The mission is manned by four astronauts and the journey is expected to last almost 24 hours.
“We wish you a great mission, good luck and enjoy your trip.”
Those were the words of the SpaceX team speaking to the Crew-2 mission minutes before the successful liftoff this morning (April 23).
The launch took place at 5.49 am ET (9.49 am UTC) from the Kennedy Space Center in Florida and will take the team of four astronauts to the International Space Station (ISS). The trip will take almost 24 hours to complete.
The spacecraft, comprising the SpaceX Crew Dragon capsule and the Falcon 9 rocket, was originally due to launch yesterday, but was delayed due to weather.
– NASA (@NASA) April 23, 2021
The mission marks the third crewed flight into orbit under NASA’s partnership with the private space company SpaceX, owned by Elon Musk.
Last year, SpaceX conducted a demonstration mission to the ISS with two NASA astronauts, Bob Behnken and Doug Hurley.
In November 2020, NASA sent four astronauts to the ISS in the Dragon Crew First Operational Mission. They are expected to return home on April 28.
Today’s successful launch also marks the first time a recycled rocket and capsule has put a crew into orbit.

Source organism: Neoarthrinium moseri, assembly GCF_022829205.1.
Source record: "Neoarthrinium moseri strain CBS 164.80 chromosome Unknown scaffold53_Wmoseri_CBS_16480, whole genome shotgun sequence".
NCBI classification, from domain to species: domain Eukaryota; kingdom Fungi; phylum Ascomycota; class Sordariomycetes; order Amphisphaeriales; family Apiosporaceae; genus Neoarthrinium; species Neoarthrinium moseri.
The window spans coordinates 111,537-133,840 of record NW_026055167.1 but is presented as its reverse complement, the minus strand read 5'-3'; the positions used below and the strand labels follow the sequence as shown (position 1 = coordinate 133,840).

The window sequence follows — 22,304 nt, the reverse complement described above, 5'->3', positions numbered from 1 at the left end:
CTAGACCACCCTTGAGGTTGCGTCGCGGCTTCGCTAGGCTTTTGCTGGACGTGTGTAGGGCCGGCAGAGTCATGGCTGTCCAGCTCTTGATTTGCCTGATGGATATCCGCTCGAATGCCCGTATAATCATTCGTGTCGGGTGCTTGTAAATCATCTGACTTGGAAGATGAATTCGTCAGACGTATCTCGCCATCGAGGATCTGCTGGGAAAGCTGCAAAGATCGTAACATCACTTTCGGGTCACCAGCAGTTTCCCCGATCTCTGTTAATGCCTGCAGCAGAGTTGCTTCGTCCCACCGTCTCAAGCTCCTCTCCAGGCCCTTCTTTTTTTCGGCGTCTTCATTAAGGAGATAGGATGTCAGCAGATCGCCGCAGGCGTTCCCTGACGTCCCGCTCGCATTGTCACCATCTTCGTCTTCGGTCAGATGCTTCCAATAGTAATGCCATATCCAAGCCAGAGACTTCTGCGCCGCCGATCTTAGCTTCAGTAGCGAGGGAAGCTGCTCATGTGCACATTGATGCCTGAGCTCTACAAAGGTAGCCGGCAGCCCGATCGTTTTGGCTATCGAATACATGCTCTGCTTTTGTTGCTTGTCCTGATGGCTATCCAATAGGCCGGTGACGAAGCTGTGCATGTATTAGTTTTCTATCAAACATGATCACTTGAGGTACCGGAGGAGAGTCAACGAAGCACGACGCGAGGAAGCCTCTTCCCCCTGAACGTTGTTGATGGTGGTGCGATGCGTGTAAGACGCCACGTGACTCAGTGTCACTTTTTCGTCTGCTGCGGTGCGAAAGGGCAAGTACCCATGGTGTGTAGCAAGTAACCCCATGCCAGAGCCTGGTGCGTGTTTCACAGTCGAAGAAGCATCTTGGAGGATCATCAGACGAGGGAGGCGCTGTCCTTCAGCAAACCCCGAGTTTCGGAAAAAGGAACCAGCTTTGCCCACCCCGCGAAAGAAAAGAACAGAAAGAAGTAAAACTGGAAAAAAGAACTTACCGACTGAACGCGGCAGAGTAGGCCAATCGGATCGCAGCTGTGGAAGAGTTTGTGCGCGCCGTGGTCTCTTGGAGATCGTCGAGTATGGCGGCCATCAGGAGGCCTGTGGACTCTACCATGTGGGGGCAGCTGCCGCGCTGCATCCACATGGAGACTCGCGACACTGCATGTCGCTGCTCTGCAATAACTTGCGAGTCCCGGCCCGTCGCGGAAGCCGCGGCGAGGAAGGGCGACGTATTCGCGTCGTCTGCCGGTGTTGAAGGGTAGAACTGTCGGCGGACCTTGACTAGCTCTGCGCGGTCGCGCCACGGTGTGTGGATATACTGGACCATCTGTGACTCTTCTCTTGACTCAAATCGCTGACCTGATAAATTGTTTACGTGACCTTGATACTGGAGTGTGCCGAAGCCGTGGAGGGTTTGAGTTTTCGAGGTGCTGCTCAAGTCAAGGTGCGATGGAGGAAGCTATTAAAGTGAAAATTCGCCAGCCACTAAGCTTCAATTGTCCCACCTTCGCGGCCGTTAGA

Both the Dragon capsule and the Falcon rocket for this mission have been fired once before. The Dragon capsule launched the first SpaceX crew last May, while the rocket lifted the second group of astronauts, who are still on the space station.
Each capsule is designed to be launched at least five times with a crew. SpaceX and NASA are in the process of evaluating how many times a Falcon can safely launch astronauts.
Today’s Crew-2 team consists of NASA astronauts Shane Kimbrough and Megan McArthur, Japanese astronaut Akihiko Hoshide, and European Space Agency astronaut Thomas Pesquet.
Interestingly, McArthur, who is married to Behnken, was sitting in the same seat in the same capsule as her husband during the test flight last year.
Once aboard the ISS, Crew-2 astronauts will spend time researching medical technology, human health, and materials to benefit life on Earth.
Today’s SpaceX launch completes a week of historic firsts for NASA, following the first flight of the Mars Ingenuity helicopter. NASA’s Perseverance rover also experienced a historic moment, generating oxygen on Mars for the first time.